By Spc. Justin SnyderAugust 1, 2018
LEECH LAKE INDIAN RESERVATION, Minn. - Donned in a Vietnam veteran hat, Terry Smith walked into the school gymnasium in Bena, Minnesota, looking for a dentist. He heard military doctors were set up and he could get his teeth looked at for free.
A partnership between the U.S. Army Reserve, the Leech Lake Band of Ojibwe and Cass Lake Indian Health Service brought a military medical unit to Bug-O-Nay-Ge-Shig School from July 10-19, to support an Innovative Readiness Training mission, providing various medical services to local residents, including veterans like him.
Approximately 40 medical professionals including doctors, nurses, nurse practitioners, dentists, dentists, dental technicians and combat medics from 7218th Medical Support Unit out of Louisville, Kentucky were made available for services at the clinic being held at the school.
Smith said he also came to the previous IRT event, but was not able to receive care due to various reasons. He has suffered from teeth problems since the days before he was in the military and explained these issues were hereditary. He heard from a local head-of-ambulance in the community that the program had returned this year, so he came hoping for a different outcome - he was in luck.
His trucker-style veteran cap included a small dream-catcher pin, honoring his American Indian heritage, and he sported a desert camouflage jacket rolled up at the sleeves. Hopeful for some dental care, he adjusted his glasses as various U.S. Army Reserve Soldiers from the unit greeted him.
"Look at all those cargo pockets and Velcro" remarked Smith of the current iterations of Army camouflage being worn by the Soldiers. "Man, the uniform has really changed a lot since I put mine on for the last time in 1980."
He filled out his paperwork and was taken to triage for vitals, weigh-in and blood work.
"Mr. Smith!" exclaimed Spc. Jennifer Ross, a patient administrator with the 7221st Medical Support Unit, based out of Newark, Delaware. "You forgot to note if you had any allergies."
At the mention of allergies, Smith was transported in his mind to a field mission he was on during his time stationed in Wurzburg, Germany, with the 123rd Signal Battalion.
"I was a communications guy in the field and they put me out in this foxhole that just so happened to be the home of a bee's nest I didn't know about," said Smith, who grew up in nearby Cass Lake. "Let's just say that I found out real quick that I was allergic to bees that day. The medical guys took care of me real good that day too.... but to answer your question, nothing but bee stings."
After a quick wait in the triage waiting room, a Soldier led Smith down the hallway and into a classroom that was converted into a dental office. As the hygienists performed x-rays, Smith peered out the classroom doorway where he laid eyes on a box holding various Meals Ready-to Eat packages.
"Do you Soldiers like those things?" asked Smith, referring to the MREs. "It was C-Rations, beans 'n' weenies, and little sausages for me. Let me tell you what, I didn't enjoy them when I was serving, but after I got out, I really missed those little meals."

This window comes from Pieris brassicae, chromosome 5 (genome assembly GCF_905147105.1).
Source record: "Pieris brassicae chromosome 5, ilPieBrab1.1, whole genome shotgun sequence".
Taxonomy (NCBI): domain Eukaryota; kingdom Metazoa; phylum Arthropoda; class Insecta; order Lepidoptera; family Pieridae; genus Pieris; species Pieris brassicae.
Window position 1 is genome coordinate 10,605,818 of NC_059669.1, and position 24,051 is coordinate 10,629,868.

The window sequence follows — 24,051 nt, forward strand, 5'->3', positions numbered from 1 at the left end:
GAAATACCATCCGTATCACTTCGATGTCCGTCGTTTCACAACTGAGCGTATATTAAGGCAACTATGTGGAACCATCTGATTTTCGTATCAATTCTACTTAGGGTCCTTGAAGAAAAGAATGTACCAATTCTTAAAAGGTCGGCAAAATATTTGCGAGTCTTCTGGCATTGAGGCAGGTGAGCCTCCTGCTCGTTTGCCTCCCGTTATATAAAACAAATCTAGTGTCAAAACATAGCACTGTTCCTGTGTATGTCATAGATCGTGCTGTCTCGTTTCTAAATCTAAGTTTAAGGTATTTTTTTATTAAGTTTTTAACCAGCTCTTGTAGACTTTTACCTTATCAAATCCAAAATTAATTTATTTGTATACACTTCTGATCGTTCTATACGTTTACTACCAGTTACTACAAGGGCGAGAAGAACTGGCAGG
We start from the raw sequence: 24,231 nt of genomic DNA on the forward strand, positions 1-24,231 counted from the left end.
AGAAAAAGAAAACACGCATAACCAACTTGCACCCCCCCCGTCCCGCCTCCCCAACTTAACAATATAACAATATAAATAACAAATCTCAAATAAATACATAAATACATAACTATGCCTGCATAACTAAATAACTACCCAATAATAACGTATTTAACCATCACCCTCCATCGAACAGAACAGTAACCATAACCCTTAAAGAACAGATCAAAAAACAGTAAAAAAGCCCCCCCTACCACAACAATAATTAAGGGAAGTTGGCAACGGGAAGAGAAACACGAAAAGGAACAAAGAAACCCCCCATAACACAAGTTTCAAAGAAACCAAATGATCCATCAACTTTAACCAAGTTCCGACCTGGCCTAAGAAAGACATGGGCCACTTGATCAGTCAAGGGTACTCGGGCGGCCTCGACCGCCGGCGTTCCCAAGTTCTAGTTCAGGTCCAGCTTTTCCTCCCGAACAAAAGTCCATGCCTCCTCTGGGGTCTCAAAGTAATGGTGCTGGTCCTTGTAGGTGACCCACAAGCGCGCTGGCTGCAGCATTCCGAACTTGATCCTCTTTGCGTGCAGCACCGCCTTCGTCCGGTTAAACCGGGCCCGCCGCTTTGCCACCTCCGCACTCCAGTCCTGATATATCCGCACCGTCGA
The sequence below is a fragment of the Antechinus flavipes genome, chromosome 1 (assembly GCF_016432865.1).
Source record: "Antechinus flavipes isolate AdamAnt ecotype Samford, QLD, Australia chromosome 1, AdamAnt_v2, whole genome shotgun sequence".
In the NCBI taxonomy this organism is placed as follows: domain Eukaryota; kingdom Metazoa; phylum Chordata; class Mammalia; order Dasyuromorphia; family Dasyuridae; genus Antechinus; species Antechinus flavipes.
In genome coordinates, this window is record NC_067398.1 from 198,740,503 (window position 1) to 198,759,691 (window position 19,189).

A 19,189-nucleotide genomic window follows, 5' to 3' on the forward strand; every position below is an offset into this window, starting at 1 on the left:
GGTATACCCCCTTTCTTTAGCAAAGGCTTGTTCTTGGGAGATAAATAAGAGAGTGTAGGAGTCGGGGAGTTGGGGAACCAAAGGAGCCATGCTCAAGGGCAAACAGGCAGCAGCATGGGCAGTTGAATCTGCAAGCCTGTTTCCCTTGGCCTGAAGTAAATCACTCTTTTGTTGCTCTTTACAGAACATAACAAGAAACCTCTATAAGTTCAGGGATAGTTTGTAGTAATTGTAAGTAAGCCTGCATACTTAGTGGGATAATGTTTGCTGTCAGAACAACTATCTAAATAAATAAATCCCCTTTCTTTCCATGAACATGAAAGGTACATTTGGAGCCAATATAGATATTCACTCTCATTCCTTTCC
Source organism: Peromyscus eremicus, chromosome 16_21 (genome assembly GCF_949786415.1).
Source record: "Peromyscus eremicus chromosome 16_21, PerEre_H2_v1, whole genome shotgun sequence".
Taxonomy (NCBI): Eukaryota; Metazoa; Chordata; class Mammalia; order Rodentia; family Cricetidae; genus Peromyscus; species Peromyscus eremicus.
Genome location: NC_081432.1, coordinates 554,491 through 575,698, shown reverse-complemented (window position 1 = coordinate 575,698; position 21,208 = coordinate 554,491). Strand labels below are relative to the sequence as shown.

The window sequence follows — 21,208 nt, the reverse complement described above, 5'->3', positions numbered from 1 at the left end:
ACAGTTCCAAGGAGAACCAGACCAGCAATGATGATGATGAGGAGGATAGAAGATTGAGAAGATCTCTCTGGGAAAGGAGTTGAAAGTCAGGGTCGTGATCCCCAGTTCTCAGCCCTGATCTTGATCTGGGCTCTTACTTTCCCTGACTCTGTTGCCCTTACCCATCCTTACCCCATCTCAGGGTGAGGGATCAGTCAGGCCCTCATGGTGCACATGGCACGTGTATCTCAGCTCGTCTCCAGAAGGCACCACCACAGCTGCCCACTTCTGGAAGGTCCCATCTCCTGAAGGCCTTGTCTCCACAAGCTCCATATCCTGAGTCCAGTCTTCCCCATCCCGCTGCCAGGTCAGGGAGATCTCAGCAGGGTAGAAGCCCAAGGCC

Following X-rays confirming his broken teeth could be removed, Smith was taken to another room where U.S. Army Reserve dental hygienists prepped and numbed the gum area for extraction. They removed the tooth on the right side and set up a return visit to remove the left.
A relieved Smith thanked the military medical staff and headed back to his car to make a 30-minute trek back to his house outside of Walker, Minnesota.
A proud Chippewa descendent, Smith said he was extremely grateful for the free health care being provided by the Soldiers to the people of Native American lineage, as well as the community.
He noted that some of his family and friends were interested in coming to the clinic, but that many were not completely trustful of the Americans after years of feeling letdown. Plus, few had transportation to make the trip.
However, he was looking forward to providing valuable information to them as a success story to show that the services were legit. He was proud to say it was his brothers and sisters in arms providing it.
"Both my children were born in a military hospital in Germany, so I know firsthand how good the Army medics treat you and how great they are at their jobs," said Smith. "It's great to see that we still have dedicated Soldiers willing to serve their country, whether it be overseas or in our own backyards."
He also noted how he is especially proud to say he is part of both entities - the military and the Chippewa nation.
"As an American Indian, we are very proud of our lineage and our tribe and people," said Smith. "I was lucky enough to have also been able to serve my country as a Soldier, as well."
Smith said this idea of service, both personal and across the medical units, is the perfect melding of his past, "I can't think of a better way to bring those two things together... It means a lot."
The Indian Health Service provides a comprehensive health services delivery system for American Indians and Alaska Natives with opportunity for maximum tribal involvement in developing and managing programs to meet health needs. The agency's mission is to raise the physical, mental, social and spiritual health of American Indians to the highest level.